Where I Stand is a stirring photographic exhibition from six iconic Australian artists – Michael Cook, Dr. Judith Crispin, Sarah Ducker, Murray Fredericks, Barbara McGrady and Michael Jalaru Torres.
Telling visual tales captured simply but powerfully in single frames, these 24 intensely personal works take viewers into realms of transformation, rebirth, identity, history, nature, connection and the Dreamtime.
It will run from 27 July until 31 October along the newly launched 'Exhibition Avenue', an innovative initiative of Kambri at ANU, produced and curated by aMBUSH Gallery.
Exhibition Avenue is a 24/7 public exhibition space along University Avenue that will showcase a free year-round program of multidisciplinary exhibitions and activations, to platform and support emerging and established artists and provide an ever-changing 'walk of art' for staff, students, locals and visitors to Canberra alike.
The artists chosen for Where I Stand have diverse backgrounds and art practices:
Michael Cook (QLD) is an award-winning photographer who worked commercially in Australia and overseas for twenty-five years. In 2009, he began to make art photography, driven by an increasingly urgent desire to explore issues of identity. His photographic series are unique in their approach, evocatively recreating incidents that emerge from Australian colonial history.
Dr. Judith Crispin (ACT) is a Canberra-based poet and visual artist, with a background in music. Her work includes themes of displacement and identity loss, a reflection on her own lost Aboriginal ancestry, but primarily it is centred on the concept of connection with Country.
Sarah Ducker (NSW) has a creative life that's evolved through a number of different media, from theatre direction to documentary filmmaking, before finding its most eloquent expression in photography. Regardless of the subject matter, Sarah's work reflects the pure charisma of nature through a refined and sensitive eye. Every image is invested with the lyricism of the poetic in nature.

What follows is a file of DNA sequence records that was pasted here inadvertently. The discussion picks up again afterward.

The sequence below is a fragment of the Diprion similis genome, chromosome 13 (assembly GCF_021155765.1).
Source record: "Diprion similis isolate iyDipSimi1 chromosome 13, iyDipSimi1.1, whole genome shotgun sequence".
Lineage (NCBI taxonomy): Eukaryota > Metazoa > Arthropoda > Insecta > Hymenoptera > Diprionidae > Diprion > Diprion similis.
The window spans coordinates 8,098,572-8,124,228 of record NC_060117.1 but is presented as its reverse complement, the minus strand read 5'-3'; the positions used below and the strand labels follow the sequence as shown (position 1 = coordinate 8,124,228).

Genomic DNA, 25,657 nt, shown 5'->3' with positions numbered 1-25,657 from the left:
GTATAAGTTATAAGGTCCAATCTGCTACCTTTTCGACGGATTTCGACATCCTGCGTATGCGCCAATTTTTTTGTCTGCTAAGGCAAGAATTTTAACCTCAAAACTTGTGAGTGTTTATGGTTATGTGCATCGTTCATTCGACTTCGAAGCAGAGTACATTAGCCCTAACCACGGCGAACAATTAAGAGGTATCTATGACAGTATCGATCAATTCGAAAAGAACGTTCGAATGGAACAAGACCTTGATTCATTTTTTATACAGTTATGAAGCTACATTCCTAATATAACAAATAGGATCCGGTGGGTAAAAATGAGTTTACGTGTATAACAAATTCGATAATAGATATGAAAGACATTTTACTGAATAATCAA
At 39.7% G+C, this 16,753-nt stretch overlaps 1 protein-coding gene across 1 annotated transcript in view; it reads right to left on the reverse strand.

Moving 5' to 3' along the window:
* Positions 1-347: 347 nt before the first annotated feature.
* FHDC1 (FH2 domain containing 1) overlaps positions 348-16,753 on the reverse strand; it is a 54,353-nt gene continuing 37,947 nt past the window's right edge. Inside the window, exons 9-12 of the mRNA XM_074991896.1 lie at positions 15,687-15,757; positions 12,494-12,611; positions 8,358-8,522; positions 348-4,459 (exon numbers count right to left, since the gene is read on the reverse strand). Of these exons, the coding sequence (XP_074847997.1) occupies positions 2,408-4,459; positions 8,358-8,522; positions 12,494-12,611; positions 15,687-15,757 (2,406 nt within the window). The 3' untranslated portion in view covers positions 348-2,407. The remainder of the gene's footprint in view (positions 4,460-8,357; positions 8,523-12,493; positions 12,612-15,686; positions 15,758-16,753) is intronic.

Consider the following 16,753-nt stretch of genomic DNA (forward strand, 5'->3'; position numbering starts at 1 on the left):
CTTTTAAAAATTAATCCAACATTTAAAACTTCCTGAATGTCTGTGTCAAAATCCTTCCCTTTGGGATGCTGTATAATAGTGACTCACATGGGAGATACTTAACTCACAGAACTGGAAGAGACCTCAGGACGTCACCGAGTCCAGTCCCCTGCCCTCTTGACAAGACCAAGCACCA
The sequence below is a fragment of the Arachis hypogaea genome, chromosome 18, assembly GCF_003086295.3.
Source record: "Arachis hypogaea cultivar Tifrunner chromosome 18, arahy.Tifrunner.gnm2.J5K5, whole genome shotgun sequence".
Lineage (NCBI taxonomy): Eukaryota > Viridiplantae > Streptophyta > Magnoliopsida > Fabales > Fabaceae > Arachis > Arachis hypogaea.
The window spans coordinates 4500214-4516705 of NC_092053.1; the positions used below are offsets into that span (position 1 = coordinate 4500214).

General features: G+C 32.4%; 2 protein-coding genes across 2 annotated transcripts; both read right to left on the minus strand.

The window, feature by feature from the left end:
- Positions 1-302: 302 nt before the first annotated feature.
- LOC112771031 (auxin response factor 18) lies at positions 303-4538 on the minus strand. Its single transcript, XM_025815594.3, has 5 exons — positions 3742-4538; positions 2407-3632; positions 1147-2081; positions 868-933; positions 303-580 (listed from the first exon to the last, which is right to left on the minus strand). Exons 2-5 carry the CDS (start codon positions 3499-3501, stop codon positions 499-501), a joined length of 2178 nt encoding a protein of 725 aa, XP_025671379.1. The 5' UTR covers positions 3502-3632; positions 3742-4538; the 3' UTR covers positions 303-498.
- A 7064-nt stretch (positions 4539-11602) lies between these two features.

Murray Fredericks (NSW) studied politics and economics at Sydney University before traveling in the Middle East and in the Himalayas. Spending large amounts of time in these powerful locations provided the basis for his essentially self-taught photography. Some years into his exhibiting career he completed a Masters of Art and then his MFA. His work is derived from a perspective that views culture as something that cannot be wholly accounted for through social construct.
Barbara McGrady (QLD/NSW) is a Gamilaroi/Gomeroi Murri Yinah (Woman) and a passionate advocate for telling the true stories of contemporary Aboriginal life, documenting her mob's achievements, humanity and beauty through a unique lens. As both an observer and protagonist in the ongoing conflict between Aboriginal culture, spiritual connection to country and Australian colonial sensibilities, McGrady clearly defines the implications of this disconnect in her work.
Michael Jalaru Torres (VIC) is an Indigenous photographer and media professional inspired by the unique landscapes and people of the Kimberley region. His photography draws on his personal history and explores contemporary social and political issues facing Indigenous people. Much of his work involves conceptual and innovative portraiture and abstract landscape photography.
Where I Stand will be on display 24 hours a day, powered by solar lights along University Avenue.
Visit www.ambushgallery.com for more information, and look for aMBUSH Gallery on Facebook and Instagram for exhibition updates.